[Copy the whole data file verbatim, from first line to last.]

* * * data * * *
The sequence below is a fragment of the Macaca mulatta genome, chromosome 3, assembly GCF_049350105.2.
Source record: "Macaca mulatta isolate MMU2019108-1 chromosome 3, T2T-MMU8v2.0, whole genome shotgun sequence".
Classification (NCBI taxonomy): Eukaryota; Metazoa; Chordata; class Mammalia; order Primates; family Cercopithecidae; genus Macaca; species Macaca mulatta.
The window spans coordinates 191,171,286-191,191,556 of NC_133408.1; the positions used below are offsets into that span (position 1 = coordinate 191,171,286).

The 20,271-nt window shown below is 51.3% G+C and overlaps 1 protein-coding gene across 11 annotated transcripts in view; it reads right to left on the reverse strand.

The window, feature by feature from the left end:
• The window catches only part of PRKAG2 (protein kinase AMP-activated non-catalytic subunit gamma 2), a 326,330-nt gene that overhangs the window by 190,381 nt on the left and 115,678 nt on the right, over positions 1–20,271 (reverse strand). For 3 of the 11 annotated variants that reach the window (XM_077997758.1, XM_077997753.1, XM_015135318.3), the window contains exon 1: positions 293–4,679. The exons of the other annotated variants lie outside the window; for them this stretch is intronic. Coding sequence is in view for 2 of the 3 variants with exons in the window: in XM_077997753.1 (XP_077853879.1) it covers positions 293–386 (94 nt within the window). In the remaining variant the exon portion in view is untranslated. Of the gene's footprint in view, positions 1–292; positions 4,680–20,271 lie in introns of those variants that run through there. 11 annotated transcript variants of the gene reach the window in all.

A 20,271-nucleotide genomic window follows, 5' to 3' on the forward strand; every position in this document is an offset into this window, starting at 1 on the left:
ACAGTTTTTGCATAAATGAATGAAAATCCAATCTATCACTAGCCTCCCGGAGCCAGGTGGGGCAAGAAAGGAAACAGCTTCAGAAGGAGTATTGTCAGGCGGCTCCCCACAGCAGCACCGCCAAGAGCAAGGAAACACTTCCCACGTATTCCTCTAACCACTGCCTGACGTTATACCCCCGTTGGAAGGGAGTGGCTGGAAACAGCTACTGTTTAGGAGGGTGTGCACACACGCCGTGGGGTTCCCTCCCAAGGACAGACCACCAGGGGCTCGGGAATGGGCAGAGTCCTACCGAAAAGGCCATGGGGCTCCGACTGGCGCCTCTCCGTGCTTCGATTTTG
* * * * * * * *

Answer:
The sequence below is a fragment of the Macaca mulatta genome, chromosome 3, assembly GCF_049350105.2.
Source record: "Macaca mulatta isolate MMU2019108-1 chromosome 3, T2T-MMU8v2.0, whole genome shotgun sequence".
Classification (NCBI taxonomy): Eukaryota; Metazoa; Chordata; class Mammalia; order Primates; family Cercopithecidae; genus Macaca; species Macaca mulatta.
The window spans coordinates 191,171,286-191,191,556 of NC_133408.1; the positions used below are offsets into that span (position 1 = coordinate 191,171,286).

The 20,271-nt window shown below is 51.3% G+C and overlaps 1 protein-coding gene across 11 annotated transcripts in view; it reads right to left on the reverse strand.

The window, feature by feature from the left end:
• The window catches only part of PRKAG2 (protein kinase AMP-activated non-catalytic subunit gamma 2), a 326,330-nt gene that overhangs the window by 190,381 nt on the left and 115,678 nt on the right, over positions 1–20,271 (reverse strand). For 3 of the 11 annotated variants that reach the window (XM_077997758.1, XM_077997753.1, XM_015135318.3), the window contains exon 1: positions 293–4,679. The exons of the other annotated variants lie outside the window; for them this stretch is intronic. Coding sequence is in view for 2 of the 3 variants with exons in the window: in XM_077997753.1 (XP_077853879.1) it covers positions 293–386 (94 nt within the window). In the remaining variant the exon portion in view is untranslated. Of the gene's footprint in view, positions 1–292; positions 4,680–20,271 lie in introns of those variants that run through there. 11 annotated transcript variants of the gene reach the window in all.

A 20,271-nucleotide genomic window follows, 5' to 3' on the forward strand; every position in this document is an offset into this window, starting at 1 on the left:
ACAGTTTTTGCATAAATGAATGAAAATCCAATCTATCACTAGCCTCCCGGAGCCAGGTGGGGCAAGAAAGGAAACAGCTTCAGAAGGAGTATTGTCAGGCGGCTCCCCACAGCAGCACCGCCAAGAGCAAGGAAACACTTCCCACGTATTCCTCTAACCACTGCCTGACGTTATACCCCCGTTGGAAGGGAGTGGCTGGAAACAGCTACTGTTTAGGAGGGTGTGCACACACGCCGTGGGGTTCCCTCCCAAGGACAGACCACCAGGGGCTCGGGAATGGGCAGAGTCCTACCGAAAAGGCCATGGGGCTCCGACTGGCGCCTCTCCGTGCTTCGATTTTG